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A Day Set Aside for the Constitution

ROBERT SIEGEL, host:

Tomorrow is the 208th anniversary of the signing of the US Constitution. Last December, Congress passed a law meant to remind Americans about the content of that document. One part of it requires schools that get federal funds to hold programs about the Constitution. It leaves the details of those programs up to teachers. Today we asked two of them to tell us how they approach that mandate.

Mr. ROBERT RUCKMAN (Teacher, Arvin High School): My name is Robert Ruckman, and I teach government and economics in Arvin, California, at Arvin High School.

SIEGEL: And what have you done today for Constitution Day?

Mr. RUCKMAN: For Constitution Day today many of my students are engaging in a federalist/anti-federalist debate.

SIEGEL: Have they taken to this with enthusiasm, this...

Mr. RUCKMAN: Absolutely. For the past three days I've had 40-plus students staying after school for two to three hours on their own just simply to work on this assignment.

SIEGEL: Now this is novel, this Constitution Day. Yes?

Mr. RUCKMAN: Yes.

SIEGEL: So your reaction on balance as a teacher is it's a good idea or a bit coercive from on high?

Mr. RUCKMAN: I think that one day out of the year I don't feel is coercive as long as they leave it up to the teachers on how to present that.

SIEGEL: Mr. Ruckman, thank you very much for talking with us.

Mr. RUCKMAN: Thank you.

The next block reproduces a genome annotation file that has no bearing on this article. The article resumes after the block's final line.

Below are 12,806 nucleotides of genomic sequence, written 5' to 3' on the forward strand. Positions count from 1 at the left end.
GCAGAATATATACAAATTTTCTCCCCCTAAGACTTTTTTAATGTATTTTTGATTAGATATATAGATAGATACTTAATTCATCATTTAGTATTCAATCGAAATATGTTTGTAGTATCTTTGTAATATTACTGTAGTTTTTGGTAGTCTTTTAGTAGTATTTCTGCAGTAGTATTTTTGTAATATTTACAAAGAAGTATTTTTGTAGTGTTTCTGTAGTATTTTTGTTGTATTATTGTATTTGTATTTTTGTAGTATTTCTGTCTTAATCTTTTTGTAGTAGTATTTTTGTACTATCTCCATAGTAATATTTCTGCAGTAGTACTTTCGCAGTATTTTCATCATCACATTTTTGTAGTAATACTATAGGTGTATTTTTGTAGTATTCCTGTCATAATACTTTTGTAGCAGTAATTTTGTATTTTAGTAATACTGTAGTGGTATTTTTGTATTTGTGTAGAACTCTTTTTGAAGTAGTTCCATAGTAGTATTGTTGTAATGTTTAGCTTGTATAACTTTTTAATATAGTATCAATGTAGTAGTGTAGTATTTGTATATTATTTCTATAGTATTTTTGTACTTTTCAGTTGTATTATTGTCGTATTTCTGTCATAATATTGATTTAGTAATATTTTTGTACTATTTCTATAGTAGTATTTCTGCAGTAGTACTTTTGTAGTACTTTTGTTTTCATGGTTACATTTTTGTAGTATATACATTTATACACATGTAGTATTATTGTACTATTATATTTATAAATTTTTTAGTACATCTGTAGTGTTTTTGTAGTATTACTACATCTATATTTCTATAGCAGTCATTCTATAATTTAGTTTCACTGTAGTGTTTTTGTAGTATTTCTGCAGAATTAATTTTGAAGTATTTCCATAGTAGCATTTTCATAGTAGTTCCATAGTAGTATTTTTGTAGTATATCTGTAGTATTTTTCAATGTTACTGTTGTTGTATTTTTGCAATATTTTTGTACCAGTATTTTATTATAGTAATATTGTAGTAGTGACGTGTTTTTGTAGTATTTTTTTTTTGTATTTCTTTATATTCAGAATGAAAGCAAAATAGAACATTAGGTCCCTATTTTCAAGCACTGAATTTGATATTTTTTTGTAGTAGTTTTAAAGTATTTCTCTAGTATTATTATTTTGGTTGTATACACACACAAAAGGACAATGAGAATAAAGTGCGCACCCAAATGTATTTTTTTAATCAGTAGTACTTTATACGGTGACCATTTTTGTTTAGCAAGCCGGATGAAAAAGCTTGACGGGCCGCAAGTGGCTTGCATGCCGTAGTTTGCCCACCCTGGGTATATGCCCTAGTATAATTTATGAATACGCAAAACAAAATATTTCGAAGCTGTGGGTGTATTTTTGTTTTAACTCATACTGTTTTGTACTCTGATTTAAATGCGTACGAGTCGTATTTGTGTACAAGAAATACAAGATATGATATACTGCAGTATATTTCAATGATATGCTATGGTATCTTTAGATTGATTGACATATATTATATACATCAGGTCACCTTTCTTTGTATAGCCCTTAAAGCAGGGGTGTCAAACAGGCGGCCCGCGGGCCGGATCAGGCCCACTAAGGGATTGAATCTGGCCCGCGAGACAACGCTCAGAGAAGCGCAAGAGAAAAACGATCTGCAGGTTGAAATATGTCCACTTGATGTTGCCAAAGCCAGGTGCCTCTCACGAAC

Ms. MARIE NEMES (Teacher, Allentown, Pennsylvania): I'm Marie Nemes in Allentown, Pennsylvania, and I'm a kindergarten teacher with the Allentown School District.

SIEGEL: And you're at Ritter Elementary School.

Ms. NEMES: Correct.

SIEGEL: Constitution Day?

Ms. NEMES: Yes.

SIEGEL: What did you do with your kindergartners?

Ms. NEMES: We discussed what classroom rules we had written on Monday and I asked them if grown-ups had rules to follow. And, of course, a few hands went up and a student had said, `Yes, they must keep hands to themselves.' And then I asked, `Where are these rules for grown-ups to follow found or written, or where do they come from?' So then I shared a picture of the Constitution and just described a little bit about how it was written and allowed them to look at a picture of the document. And they told me that it looked old and we just discussed that rules need to be followed and if we do not follow them, we can be punished. And they responded that grown-ups sometimes need to go to jail. And I talked about that kind of like being like our time-out chair.

SIEGEL: You kind of found the `works and plays well with others' dimension of the Constitution?

Ms. NEMES: Yes.

SIEGEL: That's Marie Nemes in Allentown, Pennsylvania. Today was the first year that schools had to mark Constitution Day.

MELISSA BLOCK (Host): This is NPR, National Public Radio. Transcript provided by NPR, Copyright NPR.

Robert Siegel
Prior to his retirement, Robert Siegel was the senior host of NPR's award-winning evening newsmagazine All Things Considered. With 40 years of experience working in radio news, Siegel hosted the country's most-listened-to, afternoon-drive-time news radio program and reported on stories and happenings all over the globe, and reported from a variety of locations across Europe, the Middle East, North Africa, and Asia. He signed off in his final broadcast of All Things Considered on January 5, 2018.